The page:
But whose victory?
Late on May 8, 1945 – May 9, Moscow time – remnants of the Nazi regime surrendered to the Soviet forces in the ruins of Berlin. The “Thousand-year Reich” had barely lasted a dozen. A week earlier, Hitler had committed suicide, lacking courage to face defeat and blaming everyone but himself for it. The European nightmare, second in a generation, was officially over.
Almost seventy years hence, however, there are grounds to wonder as to who had really won.
Fetishes and Fantasies
All participants in the war exaggerated their own contribution, while diminishing that of others. The British romanticize North Africa, where it took them two years to finally defeat a handful of under-strength German divisions. Americans play up “D-Day”, the campaign in France, and the Lend-Lease material aid. The Soviets would dismiss the Lend-Lease and glorify Stalin’s alleged strategic genius. The regime of Marshal Tito in Yugoslavia maintained for decades that the brave Communist partisans tied down 25 German divisions and thus somehow turned the tide of the war.
Another fantasy, propagated many years later, was that the Allies fought to stop Hitler’s genocide of Jews. The general public was entirely ignorant of it till the end of the war, while the governments kept whatever information they received under wraps. While modern Western Holocaust narrative makes sure to note the murder of Roma and homosexuals, Slavs – also targeted for mass extermination – are not mentioned at all.
Few in the West today realize that “Nazi” was short for “National Socialist.” The Soviets got around the awkward bit about “socialism” by calling the Nazis “fascist” instead.
At Nuremberg, Nazis were not prosecuted for their genocidal endeavors, but for starting the war – “crime against peace”, as the verdict put it. Today, however, the West believes starting a war not a crime – so long as they do it. Imperial policymakers angrily condemn “appeasement”, then replicate Munich and call it law. Every ruler of a country they wish to invade is compared to Hitler, every ethnic conflict to the Holocaust, and every skirmish to D-Day, to the point where all perspective and meaning are lost.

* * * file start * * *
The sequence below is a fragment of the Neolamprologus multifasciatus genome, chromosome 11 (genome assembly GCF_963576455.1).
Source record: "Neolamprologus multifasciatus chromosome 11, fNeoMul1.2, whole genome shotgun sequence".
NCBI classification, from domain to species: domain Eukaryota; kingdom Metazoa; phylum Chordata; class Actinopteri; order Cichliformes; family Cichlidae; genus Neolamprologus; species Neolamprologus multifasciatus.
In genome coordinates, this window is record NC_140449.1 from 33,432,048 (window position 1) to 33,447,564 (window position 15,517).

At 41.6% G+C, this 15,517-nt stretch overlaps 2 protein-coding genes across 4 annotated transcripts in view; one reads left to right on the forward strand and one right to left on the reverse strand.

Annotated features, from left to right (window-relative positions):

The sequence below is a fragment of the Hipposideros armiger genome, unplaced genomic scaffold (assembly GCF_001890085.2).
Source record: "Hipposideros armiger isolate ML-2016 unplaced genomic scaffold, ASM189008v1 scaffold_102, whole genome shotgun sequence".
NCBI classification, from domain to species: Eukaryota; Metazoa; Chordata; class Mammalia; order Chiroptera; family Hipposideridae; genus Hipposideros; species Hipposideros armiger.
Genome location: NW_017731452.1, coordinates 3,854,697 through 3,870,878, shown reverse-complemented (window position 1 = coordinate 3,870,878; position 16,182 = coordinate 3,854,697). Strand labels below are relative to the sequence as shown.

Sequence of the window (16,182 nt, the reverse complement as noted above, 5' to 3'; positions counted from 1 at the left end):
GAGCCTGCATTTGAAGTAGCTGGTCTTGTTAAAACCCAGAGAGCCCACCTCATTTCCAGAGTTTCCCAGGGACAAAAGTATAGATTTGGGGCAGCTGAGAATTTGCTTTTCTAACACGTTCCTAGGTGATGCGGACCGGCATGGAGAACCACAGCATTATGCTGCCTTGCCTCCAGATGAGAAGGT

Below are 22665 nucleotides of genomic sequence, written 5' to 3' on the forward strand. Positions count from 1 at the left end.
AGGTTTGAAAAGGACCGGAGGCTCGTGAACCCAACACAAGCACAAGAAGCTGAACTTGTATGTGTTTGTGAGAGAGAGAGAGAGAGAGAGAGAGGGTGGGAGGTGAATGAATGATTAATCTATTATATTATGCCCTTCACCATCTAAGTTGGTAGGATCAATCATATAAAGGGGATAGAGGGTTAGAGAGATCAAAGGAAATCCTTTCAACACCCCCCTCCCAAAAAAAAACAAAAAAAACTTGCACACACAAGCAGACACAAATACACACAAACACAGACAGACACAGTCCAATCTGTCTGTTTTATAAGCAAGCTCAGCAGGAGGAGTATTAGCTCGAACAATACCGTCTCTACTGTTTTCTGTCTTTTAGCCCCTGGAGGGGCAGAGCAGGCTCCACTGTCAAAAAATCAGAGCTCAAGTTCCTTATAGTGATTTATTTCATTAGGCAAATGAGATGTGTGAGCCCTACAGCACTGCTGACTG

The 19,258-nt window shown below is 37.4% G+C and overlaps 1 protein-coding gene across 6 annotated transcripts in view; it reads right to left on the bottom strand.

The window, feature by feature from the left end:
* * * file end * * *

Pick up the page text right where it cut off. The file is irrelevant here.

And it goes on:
Specters of 1942
The European Union is an eerie echo of what Nazi slogans described as the “European family of nations” working together for the prosperity of all and against the “scourge of Bolshevism”. It isn’t just the slogans: the whole endeavor has roots in National-Socialism.
Modern managerial state lives up to Mussolini’s definition of fascism: “Everything in the State, nothing outside the State, nothing against the State.” Yet anyone who opposes the wholesale destruction of national sovereignty or social engineering is dismissed as “fascist”. Meanwhile, unelected EU commissars claim powers to do anything, from bizarre – regulating the circumference of carrots and curvature of cucumbers – to revolting, such as declaring Fascism, Nazism and Communism the same.
“Human rights” groups don’t object when Waffen-SS veterans march in Latvia – now a member of the EU and NATO – but are bothered that Russia, a nation grievously harmed by Communism, refuses to dishonor the banner under which it bore the brunt of the fighting against Hitler.
The map of Europe today looks eerily like the one from 1942. May 9 has been designated “Europe Day”. And all of Hitler’s allies in the Balkans are now members of NATO, allies of the American Empire. Not surprisingly, in the sequel to WW2 fought in the 1990s – and continuing still after a fashion –, the Luftwaffe and the panzers were re-cast as the “good guys”.
Walk in Hell
The first Great War began when Austria-Hungary’s decision to invade and crush Serbia escalated quickly. Four years later, there was no more Austria-Hungary, Germany was on her knees, and the Bolsheviks had overrun Russia. Serbia foolishly invested its victory into a country later called Yugoslavia. Driven by grudges from the previous war, Hitler had first gone after Czechoslovakia – the Czech declaration of independence began the collapse of Austria-Hungary. By 1941, it was Yugoslavia’s turn.
The regency government that had signed the Tripartite Pact under great pressure from Berlin was overthrown on March 27, between massive popular protests and a British-backed military coup. In April 1941, Hitler made it a personal mission to “wipe Yugoslavia off the map.”